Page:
Canadians prefer to believe that our cities are models of urban tranquillity and that riots of the sort that engulfed London last week could never happen here. Perhaps we should not be so sanguine. In the past year, riot police have been deployed in both Vancouver and Toronto. Granted, in each case the violence was precipitated by an external event, but the deepening social and economic divisions that are all too apparent in London are becoming evident in our own cities as well.
Instead of reducing and flattening economic distinctions, globalization has made them sharper. The world is not flat, but spiky, unequal and divided. Nowhere is that more apparent than within our cities. As I recently argued in the Financial Times, there is a real danger that riots like London's will become a feature, not a mere bug, of global cities.
Canada's cities might not have the extreme class divides of London, New York or Los Angeles, but the gulf is getting wider. The streets of Yorkville and downtown Vancouver are filled with Rolls-Royces, Bentleys, Mercedes and the occasional Ferrari and Lamborghini. The average price of a detached single-family home in Vancouver is more than $1-million. Toronto's housing prices continue to escalate too.
As in London, these divides are heightened by two very different kinds of immigrations. On the one side is the influx of the global super-rich on the lookout for stable nations and cities, tax shelters and shopping opportunities. On the other side are less-skilled immigrants, hungry for better lives. In between are often caught local populations.
Toronto and Vancouver, like London, are patchworks of rich, poor and a struggling, increasingly frustrated middle. Toronto's class divides have worsened over the past couple of decades, as the research of David Hulchanski and his colleagues at the University of Toronto has found.
Canada's social compact at the provincial and national levels remains strong; the country faces nothing like the debt crisis and thus the austerity and deep cuts that have brought Britain such pain. But let's not fool ourselves.
In Boris Johnson, London has an urban-oriented moderate for a mayor who cares deeply about the quality and diversity of his city. For example, London's bike-sharing program is known as “Boris Bikes.”
In contrast, Toronto's Rob Ford might well be the most anti-urban mayor ever to preside over a large global city. He has sought to remove bike lanes, shunned gay pride and is seeking to impose deep cuts on a wide range of city services. Mr. Ford rode to the mayoralty on a wave of populist, Tea Party-like support from lower-middle class, working-class, car-driving and new-immigrant voters mainly from outer wards who resent what they view as the privileged lifestyles of the downtown gentry, urban hipsters and unionized public-sector workers.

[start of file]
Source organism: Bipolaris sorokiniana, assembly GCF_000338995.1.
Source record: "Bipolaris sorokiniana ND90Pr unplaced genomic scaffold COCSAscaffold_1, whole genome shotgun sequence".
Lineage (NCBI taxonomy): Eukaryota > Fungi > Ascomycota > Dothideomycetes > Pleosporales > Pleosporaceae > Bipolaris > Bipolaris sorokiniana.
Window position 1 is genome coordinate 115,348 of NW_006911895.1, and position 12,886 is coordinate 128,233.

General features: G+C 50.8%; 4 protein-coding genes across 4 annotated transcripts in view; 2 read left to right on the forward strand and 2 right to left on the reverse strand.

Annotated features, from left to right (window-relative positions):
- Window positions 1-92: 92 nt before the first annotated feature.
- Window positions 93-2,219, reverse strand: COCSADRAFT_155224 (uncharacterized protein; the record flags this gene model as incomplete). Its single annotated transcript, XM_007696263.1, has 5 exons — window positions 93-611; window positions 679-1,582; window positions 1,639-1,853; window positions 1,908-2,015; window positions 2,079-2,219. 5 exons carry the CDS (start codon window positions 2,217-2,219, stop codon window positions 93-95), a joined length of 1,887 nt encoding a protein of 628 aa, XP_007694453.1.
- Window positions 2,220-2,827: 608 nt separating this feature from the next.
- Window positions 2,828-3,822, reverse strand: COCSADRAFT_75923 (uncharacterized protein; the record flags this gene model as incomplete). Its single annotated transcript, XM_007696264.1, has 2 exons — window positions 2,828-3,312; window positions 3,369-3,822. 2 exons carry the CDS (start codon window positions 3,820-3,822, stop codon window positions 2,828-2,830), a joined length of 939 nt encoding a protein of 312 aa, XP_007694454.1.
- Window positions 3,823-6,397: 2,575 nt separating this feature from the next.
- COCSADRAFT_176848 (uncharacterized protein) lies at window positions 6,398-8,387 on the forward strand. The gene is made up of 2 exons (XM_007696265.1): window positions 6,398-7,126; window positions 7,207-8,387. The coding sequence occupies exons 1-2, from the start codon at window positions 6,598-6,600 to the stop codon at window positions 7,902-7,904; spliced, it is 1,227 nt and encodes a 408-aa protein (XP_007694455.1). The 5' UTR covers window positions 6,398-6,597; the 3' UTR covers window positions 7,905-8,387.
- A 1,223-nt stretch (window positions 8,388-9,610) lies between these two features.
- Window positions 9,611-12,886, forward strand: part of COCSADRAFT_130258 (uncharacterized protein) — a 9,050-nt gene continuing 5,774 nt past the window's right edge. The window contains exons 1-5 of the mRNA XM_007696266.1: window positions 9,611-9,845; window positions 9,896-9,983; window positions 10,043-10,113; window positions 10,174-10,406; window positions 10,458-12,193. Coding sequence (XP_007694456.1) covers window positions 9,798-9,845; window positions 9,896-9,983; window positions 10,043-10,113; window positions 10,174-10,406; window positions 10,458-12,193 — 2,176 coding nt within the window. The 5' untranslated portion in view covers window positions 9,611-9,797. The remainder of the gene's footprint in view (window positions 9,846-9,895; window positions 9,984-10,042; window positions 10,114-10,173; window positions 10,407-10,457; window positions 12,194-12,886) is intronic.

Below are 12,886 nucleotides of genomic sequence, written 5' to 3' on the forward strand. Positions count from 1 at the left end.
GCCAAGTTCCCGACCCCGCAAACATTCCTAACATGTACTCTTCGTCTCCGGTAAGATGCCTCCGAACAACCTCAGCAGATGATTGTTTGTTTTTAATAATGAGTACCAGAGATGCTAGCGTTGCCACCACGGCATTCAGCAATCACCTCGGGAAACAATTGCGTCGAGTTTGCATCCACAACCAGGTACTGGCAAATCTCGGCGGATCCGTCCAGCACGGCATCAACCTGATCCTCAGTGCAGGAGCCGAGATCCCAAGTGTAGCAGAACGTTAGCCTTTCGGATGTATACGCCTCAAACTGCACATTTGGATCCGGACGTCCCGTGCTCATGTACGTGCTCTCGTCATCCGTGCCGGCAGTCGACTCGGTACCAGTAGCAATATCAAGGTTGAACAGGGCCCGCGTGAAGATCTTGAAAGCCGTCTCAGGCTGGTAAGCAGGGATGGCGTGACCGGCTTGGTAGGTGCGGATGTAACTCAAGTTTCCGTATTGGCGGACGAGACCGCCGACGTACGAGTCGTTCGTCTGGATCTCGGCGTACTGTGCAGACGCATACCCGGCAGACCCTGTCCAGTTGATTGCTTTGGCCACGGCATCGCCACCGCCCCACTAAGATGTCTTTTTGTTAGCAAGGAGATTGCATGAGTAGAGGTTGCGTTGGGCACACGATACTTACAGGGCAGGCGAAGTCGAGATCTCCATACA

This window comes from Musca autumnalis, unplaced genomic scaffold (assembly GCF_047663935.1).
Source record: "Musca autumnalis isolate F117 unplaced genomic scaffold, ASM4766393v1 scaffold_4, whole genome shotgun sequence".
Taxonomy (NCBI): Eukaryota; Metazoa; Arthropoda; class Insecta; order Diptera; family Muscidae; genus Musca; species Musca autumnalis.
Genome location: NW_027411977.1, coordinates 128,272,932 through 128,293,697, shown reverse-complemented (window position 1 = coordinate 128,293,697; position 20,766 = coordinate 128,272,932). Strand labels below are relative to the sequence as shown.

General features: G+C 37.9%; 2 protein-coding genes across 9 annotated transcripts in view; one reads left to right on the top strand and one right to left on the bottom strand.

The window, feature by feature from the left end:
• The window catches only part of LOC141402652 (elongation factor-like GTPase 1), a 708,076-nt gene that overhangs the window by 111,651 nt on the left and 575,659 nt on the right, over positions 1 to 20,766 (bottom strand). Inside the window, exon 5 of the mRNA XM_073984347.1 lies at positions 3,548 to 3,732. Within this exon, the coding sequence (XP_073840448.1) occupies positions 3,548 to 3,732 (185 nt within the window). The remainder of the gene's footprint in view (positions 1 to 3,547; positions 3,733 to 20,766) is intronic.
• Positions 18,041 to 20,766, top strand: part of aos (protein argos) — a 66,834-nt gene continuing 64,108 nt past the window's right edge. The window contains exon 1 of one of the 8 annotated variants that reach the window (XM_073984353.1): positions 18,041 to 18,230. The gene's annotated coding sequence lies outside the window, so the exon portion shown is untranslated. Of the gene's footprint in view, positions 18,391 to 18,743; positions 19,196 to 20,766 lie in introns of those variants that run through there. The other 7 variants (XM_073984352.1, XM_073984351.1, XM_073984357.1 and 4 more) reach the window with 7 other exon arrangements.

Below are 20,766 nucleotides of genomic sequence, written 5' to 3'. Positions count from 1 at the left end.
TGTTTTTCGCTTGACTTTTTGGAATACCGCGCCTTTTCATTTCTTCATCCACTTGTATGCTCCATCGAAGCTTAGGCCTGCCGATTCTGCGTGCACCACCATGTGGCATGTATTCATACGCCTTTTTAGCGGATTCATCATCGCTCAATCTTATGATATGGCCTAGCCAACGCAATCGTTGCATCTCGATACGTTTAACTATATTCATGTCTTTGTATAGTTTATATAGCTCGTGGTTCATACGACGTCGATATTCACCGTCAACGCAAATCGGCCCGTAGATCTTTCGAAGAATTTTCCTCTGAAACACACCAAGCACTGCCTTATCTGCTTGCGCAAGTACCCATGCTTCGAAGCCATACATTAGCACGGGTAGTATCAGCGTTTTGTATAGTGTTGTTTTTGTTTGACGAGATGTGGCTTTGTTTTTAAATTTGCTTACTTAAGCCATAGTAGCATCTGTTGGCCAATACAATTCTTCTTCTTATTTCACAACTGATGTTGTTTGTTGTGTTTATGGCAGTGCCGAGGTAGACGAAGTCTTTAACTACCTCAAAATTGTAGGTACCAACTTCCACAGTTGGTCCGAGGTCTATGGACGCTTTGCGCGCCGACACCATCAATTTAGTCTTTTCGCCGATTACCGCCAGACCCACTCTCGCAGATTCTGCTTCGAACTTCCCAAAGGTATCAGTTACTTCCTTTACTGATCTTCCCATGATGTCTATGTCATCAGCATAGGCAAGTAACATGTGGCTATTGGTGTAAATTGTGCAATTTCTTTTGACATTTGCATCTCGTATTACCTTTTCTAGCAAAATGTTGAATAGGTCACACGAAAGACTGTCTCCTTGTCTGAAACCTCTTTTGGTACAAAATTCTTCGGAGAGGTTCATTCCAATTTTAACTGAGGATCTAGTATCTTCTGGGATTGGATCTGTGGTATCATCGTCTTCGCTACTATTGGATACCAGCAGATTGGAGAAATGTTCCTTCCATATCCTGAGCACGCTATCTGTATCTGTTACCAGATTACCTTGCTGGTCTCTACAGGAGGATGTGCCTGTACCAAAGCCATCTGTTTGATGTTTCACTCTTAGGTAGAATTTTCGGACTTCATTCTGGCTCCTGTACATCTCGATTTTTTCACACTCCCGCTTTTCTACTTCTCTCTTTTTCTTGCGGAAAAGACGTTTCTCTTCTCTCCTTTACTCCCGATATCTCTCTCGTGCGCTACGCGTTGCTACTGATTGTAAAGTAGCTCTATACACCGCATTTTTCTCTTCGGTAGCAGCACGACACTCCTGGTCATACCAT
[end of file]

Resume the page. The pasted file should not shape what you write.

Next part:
Then there is this: Our greatest cities are not bland monocultures. The very features that make them so dynamic also contribute to their instability. It is no accident that the most innovative U.S. cities also have the highest levels of protest and among the lowest levels of social capital and cohesion.
Marxist historian Eric Hobsbawm noted long ago that having large numbers of the poor packed into dense neighbourhoods that were located right on top of the centres of political power couldn't but turn old-style cities into centres of insurrection. The same thing can – and is – happening in our cities as well.
The London riots were also a reaction to its unvarnished corporate remaking. Like so many other global cities, the vast majority of London's political energy is directed toward the needs and interests of an elite sliver of its population. The transformation of London into an “Olympic city,” with all the bulldozing and uprootings of poorer populations that go along with that, have engendered deep resentments.
Vancouver's Olympic redevelopment, though far less intrusive, stoked similar tensions. Toronto's downtown renaissance, with its construction cranes and gleaming towers, also suggests a tilt toward a more privileged, less inclusive city.
If Canada's cities are going to continue to prosper, they have to get back to doing what they have always done: providing real pathways for opportunity for all their residents. We need a new civic compact, one that moves beyond the old statist recipe of public housing, dead-end make-work jobs and public welfare, which helped to create a more or less permanent underclass in the first place – but that at the same time recognizes that government still has an enormous role to play.
That means real investments in social services and physical infrastructure and most of all in our people. Every member of our community – rich and poor, native-born and newly emigrated – is a source of creative economic energy.
We need to devise early childhood development programs and other efforts to channel young people's talents into new enterprises and creative endeavours. We must focus on turning low-wage, low-skill service jobs – the fastest-growing job category in the new economy – into higher-paying, more fulfilling and more productive work.
Until we acknowledge our growing class divisions, they are only going to get worse. And if the time comes that they do bubble over, as they just did in London, we won't be able to say we weren't warned.
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